What to Do When a Friend’s Child Is Diagnosed With Autism

shutterstock_275570180When a friend or relative’s child is diagnosed with autism, it can be awkward and uncomfortable. Many people just don’t know how to respond.

I get it—I really do. But it’s best to do something. Here are some basic do’s and don’t’s that I recommend, both from my own experience and the experiences of other autism families.

Do:

  • Call your friend. Texting doesn’t count! (Younger parents—I know you disagree on this. Take it from a 40 year-old. A real live phone call goes a long way!) Ask her how she’s feeling. Let her know that she can vent or cry to you. We are all afraid of being downers to other people. Knowing someone can handle the hard stuff means everything.
  • Bring over a cup of coffee. Or a casserole. Or a bottle of wine. Or 14 Cadbury bars. I’ll always remember the friend who came by with Starbucks when she heard. The little things really do count the most at these hard times.
  • Keep inviting your friend to all things you would normally do together. Storytime on Tuesdays? Invite her. Playdate after school? Invite her. Your friend will decide if an outing is too much—but the worst thing is for her to feel isolated or rejected by the lack of invitation.
  • Treat her child the same way you always have. If this is your nephew and you have always had free reign to correct his behavior, keep it up! We want our kids to have as typical a life experience as possible, which means typical experiences with every day people. Unless or until your friend asks you to treat their child differently, just keep up business as usual.
  • If you can offer to babysit, do it. You cannot imagine the to-do list that was just dumped on your friend’s lap. Diagnosis means endless phone calls to insurance companies, state services, school districts, early intervention, speech, PT, OT, endless coordination of appointments, reams and reams of paperwork, and a whole reorganization of life as she knows it. And all of this has to be done while she is feeling grief, fear, and confusion—and still parenting and working and cooking and cleaning and all the daily stuff of life. Even if you can supervise the kiddos downstairs while your friend starts her list of phone calls upstairs, it will help. A lot.
  • Do know that your friend is genuinely mourning a loss. I know it’s taboo to say that early diagnosis is a time of mourning, but honestly, it is. Imagine going from typical parent dreams—that our kids will be athletes, valedictorians, successful spouses and parents—to simply wondering if they will ever live on their own, hold down a job, or even speak. There is grief there. Treat your friend as you would any person going through a tough time.

Don’t:

  • Don’t use a bunch of platitudes to try to make the person feel better. “It’ll be all right,” “it’s all good,” “everything happens for a reason,” “you’re the best person to handle all of this.” These things don’t make us feel better. They might make you feel better, but they make us shut down the actual expression of our feelings, our fears, and our intense new stress.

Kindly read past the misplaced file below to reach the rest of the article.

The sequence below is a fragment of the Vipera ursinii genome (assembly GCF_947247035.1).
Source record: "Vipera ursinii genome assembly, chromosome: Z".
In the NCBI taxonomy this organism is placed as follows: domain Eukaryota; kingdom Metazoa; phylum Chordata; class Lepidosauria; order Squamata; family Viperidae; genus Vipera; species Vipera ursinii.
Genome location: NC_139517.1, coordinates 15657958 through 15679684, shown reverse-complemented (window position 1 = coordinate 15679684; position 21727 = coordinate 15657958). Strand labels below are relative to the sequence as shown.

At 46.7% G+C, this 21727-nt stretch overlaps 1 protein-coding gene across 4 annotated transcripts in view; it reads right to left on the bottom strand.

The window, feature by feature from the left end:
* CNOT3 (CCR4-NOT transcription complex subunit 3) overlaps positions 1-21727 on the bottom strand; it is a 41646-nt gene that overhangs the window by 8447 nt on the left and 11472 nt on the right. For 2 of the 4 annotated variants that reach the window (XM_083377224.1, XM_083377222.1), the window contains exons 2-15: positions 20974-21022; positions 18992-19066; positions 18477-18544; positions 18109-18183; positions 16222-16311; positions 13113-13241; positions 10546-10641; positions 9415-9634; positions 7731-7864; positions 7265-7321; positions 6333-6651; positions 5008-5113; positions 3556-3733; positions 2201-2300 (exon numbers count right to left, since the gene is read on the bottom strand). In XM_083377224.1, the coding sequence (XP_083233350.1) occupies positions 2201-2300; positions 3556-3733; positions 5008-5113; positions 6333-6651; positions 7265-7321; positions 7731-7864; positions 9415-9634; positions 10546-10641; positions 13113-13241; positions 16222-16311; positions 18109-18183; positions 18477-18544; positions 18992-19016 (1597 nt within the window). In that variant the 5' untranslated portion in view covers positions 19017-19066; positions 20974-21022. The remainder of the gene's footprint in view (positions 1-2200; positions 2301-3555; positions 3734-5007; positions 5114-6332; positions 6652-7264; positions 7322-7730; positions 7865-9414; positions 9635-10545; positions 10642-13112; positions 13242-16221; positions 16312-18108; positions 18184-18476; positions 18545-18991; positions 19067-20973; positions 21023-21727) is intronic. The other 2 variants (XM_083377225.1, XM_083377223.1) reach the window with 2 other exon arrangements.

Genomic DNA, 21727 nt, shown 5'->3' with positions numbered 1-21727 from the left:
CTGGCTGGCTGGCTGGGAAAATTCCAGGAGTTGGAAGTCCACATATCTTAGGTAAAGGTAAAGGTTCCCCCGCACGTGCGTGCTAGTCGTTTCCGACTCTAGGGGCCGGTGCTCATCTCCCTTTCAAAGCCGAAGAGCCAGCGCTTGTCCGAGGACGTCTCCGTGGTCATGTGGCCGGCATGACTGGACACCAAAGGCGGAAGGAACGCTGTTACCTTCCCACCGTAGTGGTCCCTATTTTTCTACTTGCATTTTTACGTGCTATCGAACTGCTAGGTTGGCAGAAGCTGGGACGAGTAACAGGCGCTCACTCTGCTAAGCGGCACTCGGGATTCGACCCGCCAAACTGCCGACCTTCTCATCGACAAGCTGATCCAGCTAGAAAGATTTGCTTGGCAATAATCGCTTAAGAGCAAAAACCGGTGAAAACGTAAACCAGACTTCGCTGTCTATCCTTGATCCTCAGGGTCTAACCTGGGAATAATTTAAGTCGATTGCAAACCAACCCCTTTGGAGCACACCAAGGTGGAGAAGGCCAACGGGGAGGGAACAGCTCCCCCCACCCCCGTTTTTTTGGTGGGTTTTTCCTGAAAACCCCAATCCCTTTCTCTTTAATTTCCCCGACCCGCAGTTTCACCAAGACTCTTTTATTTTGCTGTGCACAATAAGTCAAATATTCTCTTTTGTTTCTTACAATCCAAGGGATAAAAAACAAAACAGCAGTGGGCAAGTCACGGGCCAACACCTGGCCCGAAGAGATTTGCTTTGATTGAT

• Don’t say, “I’m sorry.” Honestly, this doesn’t bother me personally. When people say, “I’m sorry,” I assume that they mean they are sorry because it must be stressful and scary and hard—which it is. However, I know that many, many autism parents hear this differently and find it very offensive. Don’t risk it.
  • Don’t avoid your friend, assuming they want space. If you give someone space without first asking if they want space, they basically feel rejected and isolated. Everyone wants the choice of space. No one wants space forced upon them. Invite your friend out as you normally would, and do not take it personally if she can’t participate for a while.
  • Don’t stop bringing your child around the child with autism. I had regular weekly playdates with two friends and their kids for the two years prior to diagnosis—and literally never saw them again afterwards. Both sent texts: so sorry, hang in there, and then had excuses every single time I texted for our typical playdates. I got the message pretty quickly—but it was still shocking, and still stung like crazy. Your child will not be stunted by hanging out with an autistic child. In fact, your child will definitely have autistic peers in school, so might as well start their education (and your own practice of inclusion) now.
  • Don’t humble-brag/compare/complain about your neurotypical kids. “I’m sure he’ll start talking. It’s just like how we never thought Billy would win gold at State, but then he did!” No. It’s not.
  • Don’t assume there is some huge, glowing autism community that has scooped up your friend and given her a fabulous social life. There isn’t. This disorder is wildly isolating for families. Plus, even when we meet other autism parents, the spectrum is so huge and our experiences so different that it’s still often hard to connect. The lucky ones will find a few great people along this road, but in the early days, we really need our long-time buddies.

Now call your friend and get to Starbucks and put on your listening ears. She will remember it forever. I promise.

A version of this was originally posted here.

Katie Read

Founder at CHILDSHOULD
Katie Read is a mother to two young boys with autism. She is also a writer and Marriage and Family Therapist, and blogs at childshould.com.

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